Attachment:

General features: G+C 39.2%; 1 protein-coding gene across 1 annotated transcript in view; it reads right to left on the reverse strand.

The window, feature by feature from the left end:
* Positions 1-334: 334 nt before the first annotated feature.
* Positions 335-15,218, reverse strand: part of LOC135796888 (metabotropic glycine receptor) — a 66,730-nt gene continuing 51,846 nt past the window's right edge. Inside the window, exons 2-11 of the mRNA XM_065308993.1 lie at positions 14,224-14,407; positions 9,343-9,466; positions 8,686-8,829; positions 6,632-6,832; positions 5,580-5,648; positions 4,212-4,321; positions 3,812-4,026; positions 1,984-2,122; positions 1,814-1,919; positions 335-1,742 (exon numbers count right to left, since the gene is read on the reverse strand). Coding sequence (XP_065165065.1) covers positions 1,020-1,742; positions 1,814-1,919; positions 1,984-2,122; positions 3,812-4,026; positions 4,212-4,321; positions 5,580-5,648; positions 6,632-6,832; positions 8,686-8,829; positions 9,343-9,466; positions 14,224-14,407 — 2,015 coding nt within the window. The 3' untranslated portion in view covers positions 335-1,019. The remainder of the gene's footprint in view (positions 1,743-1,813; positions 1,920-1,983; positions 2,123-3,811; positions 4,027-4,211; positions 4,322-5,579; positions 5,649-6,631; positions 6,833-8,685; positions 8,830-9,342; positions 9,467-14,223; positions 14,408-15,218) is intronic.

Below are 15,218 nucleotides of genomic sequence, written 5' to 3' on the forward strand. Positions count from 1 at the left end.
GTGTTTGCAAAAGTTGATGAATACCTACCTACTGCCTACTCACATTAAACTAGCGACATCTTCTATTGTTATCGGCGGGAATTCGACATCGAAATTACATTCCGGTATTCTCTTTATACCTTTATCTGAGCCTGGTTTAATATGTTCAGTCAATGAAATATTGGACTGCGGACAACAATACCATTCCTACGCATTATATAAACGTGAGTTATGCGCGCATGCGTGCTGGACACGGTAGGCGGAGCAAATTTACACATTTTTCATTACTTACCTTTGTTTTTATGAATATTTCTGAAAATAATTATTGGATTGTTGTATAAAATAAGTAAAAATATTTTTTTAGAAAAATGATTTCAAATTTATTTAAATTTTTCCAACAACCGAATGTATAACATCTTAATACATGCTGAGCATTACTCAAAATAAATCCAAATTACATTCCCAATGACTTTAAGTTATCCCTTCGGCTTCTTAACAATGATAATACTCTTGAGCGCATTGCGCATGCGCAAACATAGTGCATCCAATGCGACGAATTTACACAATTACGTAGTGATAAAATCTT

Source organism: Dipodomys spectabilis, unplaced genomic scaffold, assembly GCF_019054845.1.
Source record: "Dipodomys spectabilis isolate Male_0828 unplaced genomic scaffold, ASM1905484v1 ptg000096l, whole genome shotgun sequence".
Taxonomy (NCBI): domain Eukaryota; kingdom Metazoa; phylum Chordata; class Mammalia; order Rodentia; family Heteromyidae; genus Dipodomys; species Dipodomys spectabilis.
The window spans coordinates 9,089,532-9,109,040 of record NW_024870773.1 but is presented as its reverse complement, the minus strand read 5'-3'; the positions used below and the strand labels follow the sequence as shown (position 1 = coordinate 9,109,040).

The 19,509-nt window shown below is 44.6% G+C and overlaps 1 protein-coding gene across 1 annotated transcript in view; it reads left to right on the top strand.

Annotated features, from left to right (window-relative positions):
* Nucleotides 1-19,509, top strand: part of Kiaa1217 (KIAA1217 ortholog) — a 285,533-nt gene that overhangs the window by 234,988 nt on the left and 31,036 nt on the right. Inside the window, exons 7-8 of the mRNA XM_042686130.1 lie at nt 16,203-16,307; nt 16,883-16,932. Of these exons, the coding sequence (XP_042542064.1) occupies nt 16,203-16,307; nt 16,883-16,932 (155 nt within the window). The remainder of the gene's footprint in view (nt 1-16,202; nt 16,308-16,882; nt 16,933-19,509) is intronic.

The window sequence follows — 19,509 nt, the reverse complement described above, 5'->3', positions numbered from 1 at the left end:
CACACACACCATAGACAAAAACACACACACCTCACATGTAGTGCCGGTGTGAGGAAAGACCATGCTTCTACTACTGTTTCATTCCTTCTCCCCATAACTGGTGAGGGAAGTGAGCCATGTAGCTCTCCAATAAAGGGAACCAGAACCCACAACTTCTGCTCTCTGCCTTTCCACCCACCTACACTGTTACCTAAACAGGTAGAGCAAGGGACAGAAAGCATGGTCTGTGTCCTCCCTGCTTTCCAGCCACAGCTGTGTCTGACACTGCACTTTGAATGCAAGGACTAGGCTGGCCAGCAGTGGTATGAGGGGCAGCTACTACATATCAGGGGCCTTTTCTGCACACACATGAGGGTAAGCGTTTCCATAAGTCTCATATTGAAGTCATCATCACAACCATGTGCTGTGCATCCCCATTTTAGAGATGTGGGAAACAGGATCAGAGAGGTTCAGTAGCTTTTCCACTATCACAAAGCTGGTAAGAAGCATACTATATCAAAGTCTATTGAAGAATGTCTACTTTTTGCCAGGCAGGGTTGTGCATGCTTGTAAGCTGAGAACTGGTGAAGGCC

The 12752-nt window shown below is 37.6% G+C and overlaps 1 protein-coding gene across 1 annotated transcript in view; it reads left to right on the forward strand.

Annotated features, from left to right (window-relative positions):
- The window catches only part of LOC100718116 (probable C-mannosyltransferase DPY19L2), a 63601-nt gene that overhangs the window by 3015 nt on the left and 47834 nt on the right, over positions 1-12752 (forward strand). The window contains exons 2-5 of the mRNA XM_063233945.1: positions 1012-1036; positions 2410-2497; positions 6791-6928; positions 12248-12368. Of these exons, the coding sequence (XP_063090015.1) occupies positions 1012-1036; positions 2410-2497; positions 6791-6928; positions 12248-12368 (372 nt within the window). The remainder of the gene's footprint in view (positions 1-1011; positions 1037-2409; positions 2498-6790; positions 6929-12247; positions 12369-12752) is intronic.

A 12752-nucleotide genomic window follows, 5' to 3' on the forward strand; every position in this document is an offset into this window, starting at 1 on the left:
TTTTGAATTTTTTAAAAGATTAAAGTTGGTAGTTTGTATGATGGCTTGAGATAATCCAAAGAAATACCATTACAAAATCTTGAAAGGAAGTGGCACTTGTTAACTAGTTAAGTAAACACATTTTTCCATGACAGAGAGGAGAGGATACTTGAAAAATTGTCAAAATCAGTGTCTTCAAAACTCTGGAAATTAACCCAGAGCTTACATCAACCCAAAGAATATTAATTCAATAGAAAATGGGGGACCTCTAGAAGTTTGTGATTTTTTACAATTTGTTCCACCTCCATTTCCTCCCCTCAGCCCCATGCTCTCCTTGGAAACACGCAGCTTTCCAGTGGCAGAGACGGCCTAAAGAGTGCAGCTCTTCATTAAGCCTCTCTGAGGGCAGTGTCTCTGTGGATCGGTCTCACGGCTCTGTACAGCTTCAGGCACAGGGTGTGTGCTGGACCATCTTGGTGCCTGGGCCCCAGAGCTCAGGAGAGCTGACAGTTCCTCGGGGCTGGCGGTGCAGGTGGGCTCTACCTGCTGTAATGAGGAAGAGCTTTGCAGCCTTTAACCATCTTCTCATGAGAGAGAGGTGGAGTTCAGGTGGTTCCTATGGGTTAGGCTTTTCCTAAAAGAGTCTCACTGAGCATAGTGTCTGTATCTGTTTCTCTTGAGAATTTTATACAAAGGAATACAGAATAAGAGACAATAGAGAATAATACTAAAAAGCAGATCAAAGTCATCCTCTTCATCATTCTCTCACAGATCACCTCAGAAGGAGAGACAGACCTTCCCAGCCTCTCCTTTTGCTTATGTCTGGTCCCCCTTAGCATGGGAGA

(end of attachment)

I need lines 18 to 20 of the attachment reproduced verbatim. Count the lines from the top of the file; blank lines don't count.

- The window catches only part of LOC100718116 (probable C-mannosyltransferase DPY19L2), a 63601-nt gene that overhangs the window by 3015 nt on the left and 47834 nt on the right, over positions 1-12752 (forward strand). The window contains exons 2-5 of the mRNA XM_063233945.1: positions 1012-1036; positions 2410-2497; positions 6791-6928; positions 12248-12368. Of these exons, the coding sequence (XP_063090015.1) occupies positions 1012-1036; positions 2410-2497; positions 6791-6928; positions 12248-12368 (372 nt within the window). The remainder of the gene's footprint in view (positions 1-1011; positions 1037-2409; positions 2498-6790; positions 6929-12247; positions 12369-12752) is intronic.

A 12752-nucleotide genomic window follows, 5' to 3' on the forward strand; every position in this document is an offset into this window, starting at 1 on the left:
TTTTGAATTTTTTAAAAGATTAAAGTTGGTAGTTTGTATGATGGCTTGAGATAATCCAAAGAAATACCATTACAAAATCTTGAAAGGAAGTGGCACTTGTTAACTAGTTAAGTAAACACATTTTTCCATGACAGAGAGGAGAGGATACTTGAAAAATTGTCAAAATCAGTGTCTTCAAAACTCTGGAAATTAACCCAGAGCTTACATCAACCCAAAGAATATTAATTCAATAGAAAATGGGGGACCTCTAGAAGTTTGTGATTTTTTACAATTTGTTCCACCTCCATTTCCTCCCCTCAGCCCCATGCTCTCCTTGGAAACACGCAGCTTTCCAGTGGCAGAGACGGCCTAAAGAGTGCAGCTCTTCATTAAGCCTCTCTGAGGGCAGTGTCTCTGTGGATCGGTCTCACGGCTCTGTACAGCTTCAGGCACAGGGTGTGTGCTGGACCATCTTGGTGCCTGGGCCCCAGAGCTCAGGAGAGCTGACAGTTCCTCGGGGCTGGCGGTGCAGGTGGGCTCTACCTGCTGTAATGAGGAAGAGCTTTGCAGCCTTTAACCATCTTCTCATGAGAGAGAGGTGGAGTTCAGGTGGTTCCTATGGGTTAGGCTTTTCCTAAAAGAGTCTCACTGAGCATAGTGTCTGTATCTGTTTCTCTTGAGAATTTTATACAAAGGAATACAGAATAAGAGACAATAGAGAATAATACTAAAAAGCAGATCAAAGTCATCCTCTTCATCATTCTCTCACAGATCACCTCAGAAGGAGAGACAGACCTTCCCAGCCTCTCCTTTTGCTTATGTCTGGTCCCCCTTAGCATGGGAGA